Ray Santos to Receive Honorary Doctorate

By 
Allen Bush
March 16, 2016
Ray Santos receiving an honorary doctorate of music at the Puerto Rico Heineken JazzFest on March 20, 2016. From left: Luis Alvarez '83, producer of the Puerto Rico Heineken JazzFestwell; Santos; and Darla Hanley, dean of the Professional Education Division at Berklee.
Photo by Joe Colón

Ray SantosLatin musician and educator whose career has spanned half a century, will receive an honorary doctorate of music degree from Berklee at the Puerto Rico Heineken JazzFest, March 20, at Tito Puente Amphitheater in San Juan. Darla Hanley, dean of the Professional Education Division, will present the award to Santos on the festival’s main stage.

Heralded as "El Maestro" of the mambo sound, Santos’s music combines the incessant, rhythmic drive of the Afro-Cuban sound with the power and sonority of big band jazz. He has performed, composed, and arranged music for dozens of premier Latin artists and their orchestras, including Tito Puente, Tito Rodriguez, Mario Bauza, and Machito. He served as music consultant and arranger for the soundtrack of the motion picture The Mambo Kings, which received an Academy Award nomination for the song “Beautiful Maria of My Soul.” Albums by Linda Ronstadt, Paquito D'Rivera, and Eddie Palmeri, featuring arrangements by Santos, have won Grammy Awards. In 2003, he was inducted into the International Latin Music Hall of Fame, and in 2011, he was awarded the Latin Recording Academy’s Lifetime Achievement Award.

“As a musician, Ray Santos unites people by combining music and culture of disparate origins, to make a sound that brings everybody to the dance floor,” said Hanley. “As an educator, he ensures that this music will live on, performed by an increasingly diverse community of musicians. For this, we honor him.”

Santos has taught at City College of New York for 30 years, and frequently lectures at colleges and universities throughout the United States. Additionally, he is an artist in residence at the Conservatory of Music at the SUNY Purchase College School of the Arts. Santos attended the Juilliard School of Music where he studied saxophone.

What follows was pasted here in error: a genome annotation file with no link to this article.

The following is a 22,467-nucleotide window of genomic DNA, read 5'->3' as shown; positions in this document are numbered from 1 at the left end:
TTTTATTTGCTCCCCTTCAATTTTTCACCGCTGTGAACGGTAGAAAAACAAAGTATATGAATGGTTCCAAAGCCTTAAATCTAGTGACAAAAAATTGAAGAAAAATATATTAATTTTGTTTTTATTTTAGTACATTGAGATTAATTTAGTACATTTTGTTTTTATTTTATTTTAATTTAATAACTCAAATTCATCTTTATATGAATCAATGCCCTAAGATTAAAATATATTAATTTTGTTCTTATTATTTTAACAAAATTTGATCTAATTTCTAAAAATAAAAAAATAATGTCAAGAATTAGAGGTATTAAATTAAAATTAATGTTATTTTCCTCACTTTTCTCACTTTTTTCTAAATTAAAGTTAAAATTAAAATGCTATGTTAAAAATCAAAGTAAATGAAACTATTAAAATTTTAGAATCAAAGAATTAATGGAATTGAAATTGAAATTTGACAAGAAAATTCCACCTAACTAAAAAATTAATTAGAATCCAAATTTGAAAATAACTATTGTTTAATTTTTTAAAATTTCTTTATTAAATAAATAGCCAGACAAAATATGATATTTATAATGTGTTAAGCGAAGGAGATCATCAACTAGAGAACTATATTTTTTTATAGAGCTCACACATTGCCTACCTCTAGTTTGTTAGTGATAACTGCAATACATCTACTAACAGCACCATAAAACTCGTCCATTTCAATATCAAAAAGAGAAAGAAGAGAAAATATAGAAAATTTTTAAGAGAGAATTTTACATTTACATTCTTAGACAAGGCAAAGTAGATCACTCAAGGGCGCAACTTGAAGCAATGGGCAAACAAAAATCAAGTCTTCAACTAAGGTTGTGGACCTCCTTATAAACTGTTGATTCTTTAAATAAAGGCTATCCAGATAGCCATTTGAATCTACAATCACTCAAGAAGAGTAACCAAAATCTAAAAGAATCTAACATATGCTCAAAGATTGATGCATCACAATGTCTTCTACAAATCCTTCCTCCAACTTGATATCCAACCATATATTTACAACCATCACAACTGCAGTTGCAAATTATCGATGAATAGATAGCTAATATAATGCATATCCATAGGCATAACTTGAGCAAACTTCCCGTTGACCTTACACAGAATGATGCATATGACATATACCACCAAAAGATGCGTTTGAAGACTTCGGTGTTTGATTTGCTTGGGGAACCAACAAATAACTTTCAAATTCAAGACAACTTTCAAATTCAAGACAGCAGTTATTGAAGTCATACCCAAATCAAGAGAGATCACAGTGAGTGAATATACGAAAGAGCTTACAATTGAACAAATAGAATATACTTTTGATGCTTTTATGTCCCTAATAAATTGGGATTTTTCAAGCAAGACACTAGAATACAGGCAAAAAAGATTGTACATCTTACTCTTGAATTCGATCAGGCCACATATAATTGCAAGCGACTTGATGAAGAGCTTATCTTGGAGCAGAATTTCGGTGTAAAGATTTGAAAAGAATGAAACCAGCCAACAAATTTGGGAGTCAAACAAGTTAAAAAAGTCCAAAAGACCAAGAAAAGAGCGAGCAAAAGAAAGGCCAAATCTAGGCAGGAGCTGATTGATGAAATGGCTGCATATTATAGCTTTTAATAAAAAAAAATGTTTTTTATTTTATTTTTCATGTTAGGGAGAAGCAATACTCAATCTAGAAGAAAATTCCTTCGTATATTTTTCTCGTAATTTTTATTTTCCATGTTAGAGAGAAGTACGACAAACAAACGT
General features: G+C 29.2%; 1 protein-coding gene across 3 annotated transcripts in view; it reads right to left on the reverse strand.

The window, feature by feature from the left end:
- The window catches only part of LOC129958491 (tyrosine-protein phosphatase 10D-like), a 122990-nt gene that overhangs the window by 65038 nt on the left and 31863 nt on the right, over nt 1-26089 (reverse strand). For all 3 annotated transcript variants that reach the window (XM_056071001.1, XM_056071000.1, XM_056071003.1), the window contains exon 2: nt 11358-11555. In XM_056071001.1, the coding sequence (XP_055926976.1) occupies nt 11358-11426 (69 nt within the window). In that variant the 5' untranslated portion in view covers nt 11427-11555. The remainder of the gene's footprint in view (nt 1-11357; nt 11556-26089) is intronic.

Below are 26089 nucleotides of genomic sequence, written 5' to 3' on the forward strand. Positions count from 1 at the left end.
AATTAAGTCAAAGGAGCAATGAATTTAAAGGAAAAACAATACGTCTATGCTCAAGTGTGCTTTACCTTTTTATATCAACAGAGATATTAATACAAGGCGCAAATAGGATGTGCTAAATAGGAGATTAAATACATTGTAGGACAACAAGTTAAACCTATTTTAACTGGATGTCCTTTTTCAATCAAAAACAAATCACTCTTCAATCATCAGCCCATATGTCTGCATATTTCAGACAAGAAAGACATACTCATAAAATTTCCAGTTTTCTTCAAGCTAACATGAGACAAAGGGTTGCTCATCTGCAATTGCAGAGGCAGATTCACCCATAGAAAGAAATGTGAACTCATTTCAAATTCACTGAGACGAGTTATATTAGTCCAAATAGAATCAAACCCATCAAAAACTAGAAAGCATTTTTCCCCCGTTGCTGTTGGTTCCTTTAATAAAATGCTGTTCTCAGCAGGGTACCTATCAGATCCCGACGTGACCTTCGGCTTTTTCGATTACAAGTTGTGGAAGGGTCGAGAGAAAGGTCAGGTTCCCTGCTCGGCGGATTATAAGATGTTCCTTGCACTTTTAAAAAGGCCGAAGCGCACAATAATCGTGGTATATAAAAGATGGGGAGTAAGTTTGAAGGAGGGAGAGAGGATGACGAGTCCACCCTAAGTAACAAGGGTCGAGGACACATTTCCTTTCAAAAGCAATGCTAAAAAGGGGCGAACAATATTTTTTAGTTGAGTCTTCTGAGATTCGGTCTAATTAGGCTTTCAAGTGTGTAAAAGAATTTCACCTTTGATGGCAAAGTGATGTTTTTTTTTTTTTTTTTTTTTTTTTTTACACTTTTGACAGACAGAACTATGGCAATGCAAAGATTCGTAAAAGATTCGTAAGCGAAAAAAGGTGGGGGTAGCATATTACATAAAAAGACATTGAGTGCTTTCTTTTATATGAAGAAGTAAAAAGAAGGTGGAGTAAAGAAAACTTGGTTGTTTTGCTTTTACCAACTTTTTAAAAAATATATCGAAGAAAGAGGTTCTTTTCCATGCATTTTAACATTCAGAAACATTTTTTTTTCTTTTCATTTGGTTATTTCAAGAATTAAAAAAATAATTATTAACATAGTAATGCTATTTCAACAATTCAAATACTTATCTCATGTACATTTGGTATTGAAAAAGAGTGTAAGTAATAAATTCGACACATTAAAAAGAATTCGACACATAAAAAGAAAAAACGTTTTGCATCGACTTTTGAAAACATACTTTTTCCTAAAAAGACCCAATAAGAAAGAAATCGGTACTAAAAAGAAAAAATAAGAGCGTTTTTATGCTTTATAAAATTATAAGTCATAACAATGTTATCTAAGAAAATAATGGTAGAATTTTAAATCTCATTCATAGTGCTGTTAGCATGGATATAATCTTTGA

Honorary doctorate recipients are recognized for their achievements and influences in music, and for their enduring contributions to American and international culture. Past recipients include Duke Ellington (the first, in 1971), Aretha Franklin, Dizzy Gillespie, Quincy Jones, Jimmy Page, Smokey Robinson, Steven Tyler, Loretta Lynn, David Bowie, Juan Luis Guerra, Annie Lennox, Paco de Lucia, Carole King, Willie Nelson, Alison Krauss, George Clinton, Plácido Domingo, and A.R. Rahman.

Luis Alvarez '83 is the producer of the Puerto Rico Heineken JazzFest. Alvarez is a vital link between Spanish and Latin American communities and Berklee. In 1995, he was instrumental in creating the Berklee in Puerto Rico educational program, an annual weeklong event that brings Berklee faculty to San Juan to train young students and award scholarships to attend Berklee. More than 3,000 students have attended the program—part of the Berklee on the Road initiative—including Miguel Zenón '98, a recent MacArthur Fellowship recipient. Alvarez and Mendez & Company have awarded $350,000 in scholarships to students from the Berklee in Puerto Rico program for study at the Boston campus. Alverez is a former member of Berklee’s Board of Trustees, and current vice chair of the Berklee Valencia Advisory Board.

This year’s Puerto Rico Heineken JazzFest features Berklee alumni Henry Cole '99, Francisco “Pirulo” Rosado '98, Antonio Sánchez '97, and Humberto Ramírez '84, among others. Eguie Castrillo, associate professor of percussion, will lead the student group from the Berklee in Puerto Rico program.